African Safari Holidays Tips

Going on an African safari is bound to be one of the most adventurous trips you’ll ever take. We’ve used our extensive knowledge to give you tips and answer the most frequently asked questions about African safari holidays. 

When to Go

©Shem Compion
Sabi Sands game drive in Kruger National Park.

Summer - that is, November through February, is high season in South Africa because that's when South Africans take their vacations. However, the weather can be hot, with temperatures frequently reaching 100°F in January and February. The winter months, July and August, are mild and traditionally the best time for viewing game.

Winter months are also perceived to be low season, and therefore, fewer tourists frequent the private lodges. In fact, this is a superb time for game viewing and you can find some great deals. Keep in mind though that in July temperatures in Kruger can dip down to the freezing point. 

Pack Light

Light, neutral-colour clothes are universally worn on safari. Khaki-colour clothing was first used in Africa as camouflage by the South African Boers, and then by the British army that fought them during the Boer War. The khaki colour replaced the famously conspicuous redcoats of the British and helped them blend into the open veld. Light colours also help to deflect the harsh sun and, unlike dark colours, are less likely to attract mosquitoes.

Start with these basics when you're packing: for summer, two pairs of shorts (skirts or sarongs called kikois in Kenya - are great too); two T-shirts or short-sleeve khaki shirts; two long-sleeve lightweight shirts for sun and bug protection; two pairs of long pants; sandals; sneakers or light boots, depending on what type of safari you're taking; a sun hat or baseball cap; and a light rain jacket or Windbreaker. On some safaris, dinners are dressy so ask your travel agent about what to expect and pack appropriately.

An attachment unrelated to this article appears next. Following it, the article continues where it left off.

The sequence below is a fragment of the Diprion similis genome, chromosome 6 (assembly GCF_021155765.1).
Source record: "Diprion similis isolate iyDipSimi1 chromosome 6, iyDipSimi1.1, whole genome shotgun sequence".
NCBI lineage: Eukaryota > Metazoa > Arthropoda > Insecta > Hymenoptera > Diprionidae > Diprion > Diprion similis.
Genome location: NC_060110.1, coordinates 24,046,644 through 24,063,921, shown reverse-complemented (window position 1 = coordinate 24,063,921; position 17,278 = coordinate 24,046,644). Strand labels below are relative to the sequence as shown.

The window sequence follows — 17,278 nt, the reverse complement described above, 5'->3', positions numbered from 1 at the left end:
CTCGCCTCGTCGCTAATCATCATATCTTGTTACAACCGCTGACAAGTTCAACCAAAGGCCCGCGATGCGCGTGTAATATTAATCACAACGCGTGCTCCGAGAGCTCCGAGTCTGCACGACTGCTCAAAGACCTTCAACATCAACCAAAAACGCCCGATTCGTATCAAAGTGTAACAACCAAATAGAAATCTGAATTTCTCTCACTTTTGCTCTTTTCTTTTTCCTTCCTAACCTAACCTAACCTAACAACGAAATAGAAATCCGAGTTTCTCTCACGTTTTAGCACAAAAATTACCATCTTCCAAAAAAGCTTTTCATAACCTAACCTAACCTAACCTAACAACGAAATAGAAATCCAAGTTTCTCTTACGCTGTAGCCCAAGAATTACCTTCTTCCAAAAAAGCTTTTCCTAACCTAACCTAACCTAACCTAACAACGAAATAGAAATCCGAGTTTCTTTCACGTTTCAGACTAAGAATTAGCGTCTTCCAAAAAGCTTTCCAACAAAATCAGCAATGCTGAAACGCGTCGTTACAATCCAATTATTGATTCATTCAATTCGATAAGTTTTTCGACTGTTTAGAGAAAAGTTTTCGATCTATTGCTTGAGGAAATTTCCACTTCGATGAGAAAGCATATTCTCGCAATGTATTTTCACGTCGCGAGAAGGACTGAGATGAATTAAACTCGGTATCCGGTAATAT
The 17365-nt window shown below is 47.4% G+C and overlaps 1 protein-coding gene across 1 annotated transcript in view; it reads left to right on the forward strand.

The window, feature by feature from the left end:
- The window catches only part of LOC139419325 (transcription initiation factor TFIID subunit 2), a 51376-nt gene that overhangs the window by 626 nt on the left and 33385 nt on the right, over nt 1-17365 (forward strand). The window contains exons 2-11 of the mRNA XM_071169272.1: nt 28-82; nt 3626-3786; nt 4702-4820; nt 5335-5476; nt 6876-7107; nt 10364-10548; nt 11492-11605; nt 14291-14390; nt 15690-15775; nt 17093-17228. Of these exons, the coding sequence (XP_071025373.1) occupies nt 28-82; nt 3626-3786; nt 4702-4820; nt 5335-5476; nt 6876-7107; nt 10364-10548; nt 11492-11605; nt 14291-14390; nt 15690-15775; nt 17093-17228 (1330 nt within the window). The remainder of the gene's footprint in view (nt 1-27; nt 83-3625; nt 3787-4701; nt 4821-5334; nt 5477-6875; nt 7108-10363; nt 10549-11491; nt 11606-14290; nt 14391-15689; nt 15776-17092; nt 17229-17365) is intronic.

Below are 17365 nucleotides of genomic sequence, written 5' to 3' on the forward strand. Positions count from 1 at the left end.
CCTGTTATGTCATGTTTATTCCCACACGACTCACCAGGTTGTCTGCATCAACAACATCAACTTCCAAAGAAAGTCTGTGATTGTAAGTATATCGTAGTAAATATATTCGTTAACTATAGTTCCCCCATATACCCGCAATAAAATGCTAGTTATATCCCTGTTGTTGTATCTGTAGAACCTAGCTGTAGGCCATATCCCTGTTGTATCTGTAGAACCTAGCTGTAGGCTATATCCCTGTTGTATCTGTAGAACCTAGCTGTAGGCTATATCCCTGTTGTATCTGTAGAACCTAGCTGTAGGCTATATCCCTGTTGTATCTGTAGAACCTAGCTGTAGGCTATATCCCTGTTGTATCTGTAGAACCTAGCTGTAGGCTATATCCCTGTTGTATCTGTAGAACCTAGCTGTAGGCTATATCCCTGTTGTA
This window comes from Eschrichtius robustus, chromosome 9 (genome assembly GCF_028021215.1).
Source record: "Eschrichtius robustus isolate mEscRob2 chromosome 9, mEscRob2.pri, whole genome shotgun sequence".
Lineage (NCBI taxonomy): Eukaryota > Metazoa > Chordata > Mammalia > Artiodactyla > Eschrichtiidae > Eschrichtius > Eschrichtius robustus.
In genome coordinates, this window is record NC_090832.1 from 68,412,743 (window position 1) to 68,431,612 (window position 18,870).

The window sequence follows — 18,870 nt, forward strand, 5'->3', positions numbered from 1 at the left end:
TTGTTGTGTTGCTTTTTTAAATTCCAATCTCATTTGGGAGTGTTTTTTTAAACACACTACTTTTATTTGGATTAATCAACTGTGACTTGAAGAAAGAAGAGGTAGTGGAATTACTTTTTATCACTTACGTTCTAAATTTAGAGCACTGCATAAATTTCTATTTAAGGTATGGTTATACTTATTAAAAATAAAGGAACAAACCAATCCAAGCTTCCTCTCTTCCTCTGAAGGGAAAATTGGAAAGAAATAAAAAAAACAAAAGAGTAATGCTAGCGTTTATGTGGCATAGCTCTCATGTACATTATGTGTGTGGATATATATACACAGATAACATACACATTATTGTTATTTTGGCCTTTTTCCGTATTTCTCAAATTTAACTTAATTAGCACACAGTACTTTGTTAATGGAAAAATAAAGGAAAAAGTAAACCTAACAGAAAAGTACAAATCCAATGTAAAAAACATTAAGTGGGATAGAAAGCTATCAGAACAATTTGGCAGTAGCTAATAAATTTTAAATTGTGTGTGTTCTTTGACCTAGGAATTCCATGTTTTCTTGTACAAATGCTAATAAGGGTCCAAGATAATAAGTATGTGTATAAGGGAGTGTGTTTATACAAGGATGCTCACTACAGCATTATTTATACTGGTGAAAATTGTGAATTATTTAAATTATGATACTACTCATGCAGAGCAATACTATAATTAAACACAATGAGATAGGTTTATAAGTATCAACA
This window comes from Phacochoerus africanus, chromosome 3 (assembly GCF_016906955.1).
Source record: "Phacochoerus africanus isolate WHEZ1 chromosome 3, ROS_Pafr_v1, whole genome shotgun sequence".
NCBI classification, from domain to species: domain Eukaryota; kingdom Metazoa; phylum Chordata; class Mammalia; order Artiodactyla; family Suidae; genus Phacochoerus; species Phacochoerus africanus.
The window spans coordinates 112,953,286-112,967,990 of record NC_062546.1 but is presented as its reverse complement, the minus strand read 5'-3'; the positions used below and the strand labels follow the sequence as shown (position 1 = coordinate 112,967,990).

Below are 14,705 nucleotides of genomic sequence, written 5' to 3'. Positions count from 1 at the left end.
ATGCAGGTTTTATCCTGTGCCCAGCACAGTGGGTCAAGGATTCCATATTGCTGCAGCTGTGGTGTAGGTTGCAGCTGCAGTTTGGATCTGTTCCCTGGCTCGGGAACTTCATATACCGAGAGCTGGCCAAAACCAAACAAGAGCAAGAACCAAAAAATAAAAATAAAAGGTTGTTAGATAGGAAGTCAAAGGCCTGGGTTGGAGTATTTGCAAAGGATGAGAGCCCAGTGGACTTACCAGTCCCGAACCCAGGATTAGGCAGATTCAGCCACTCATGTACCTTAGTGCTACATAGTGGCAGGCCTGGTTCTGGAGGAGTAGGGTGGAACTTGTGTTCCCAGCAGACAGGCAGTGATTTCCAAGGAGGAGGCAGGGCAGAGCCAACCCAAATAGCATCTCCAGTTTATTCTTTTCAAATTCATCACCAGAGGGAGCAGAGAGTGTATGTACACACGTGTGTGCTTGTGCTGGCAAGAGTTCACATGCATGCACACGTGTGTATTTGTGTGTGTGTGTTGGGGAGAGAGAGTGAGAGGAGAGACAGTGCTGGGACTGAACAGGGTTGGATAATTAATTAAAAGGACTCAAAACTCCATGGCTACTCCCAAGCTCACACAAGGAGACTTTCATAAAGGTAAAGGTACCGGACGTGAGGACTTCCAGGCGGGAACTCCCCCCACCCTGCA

In winter, eliminate the shorts and add a warm jacket, a sweater or sweatshirt, lightweight and warm, fleece is an especially good choice, gloves, and a warm hat.

Think Game Walk

©Shem Compion
Hiking in safaris with back pack.

Many safari operators offer the option of going on a game walk in addition to, or instead of, a game drive. Pack sturdy but light walking shoes or boots—in most cases durable sneakers suffice for this option. Buy them well in advance of your trip so you have time to break them in.

If you're going to walk in the bush remember that it's full of tiny things that crawl and bite. Spray insect repellent on your shoes, socks, and legs up to your knees, even if you're wearing pants, before you set off for a game walk or evening drive. If you've been out on a walk it's a good idea to take a hot shower and soap your entire body when you return. Also, if possible, isolate the clothes used on your walk from the remainder of the clean garments in your bag. Bring a couple of large white plastic garbage bags for dirty laundry.

Leave Your Toiletries at Home

©Roger de la Harpe
Many safari camps provide toiletries.

Most hotels and game lodges provide toiletries such as soap, shampoo, and insect repellent, so you don't need to overpack these items. In the larger lodges in South Africa, in the national parks as well as the private game reserves, stores and gift shops are fairly well stocked with clothing and guidebooks.

By David Bristow

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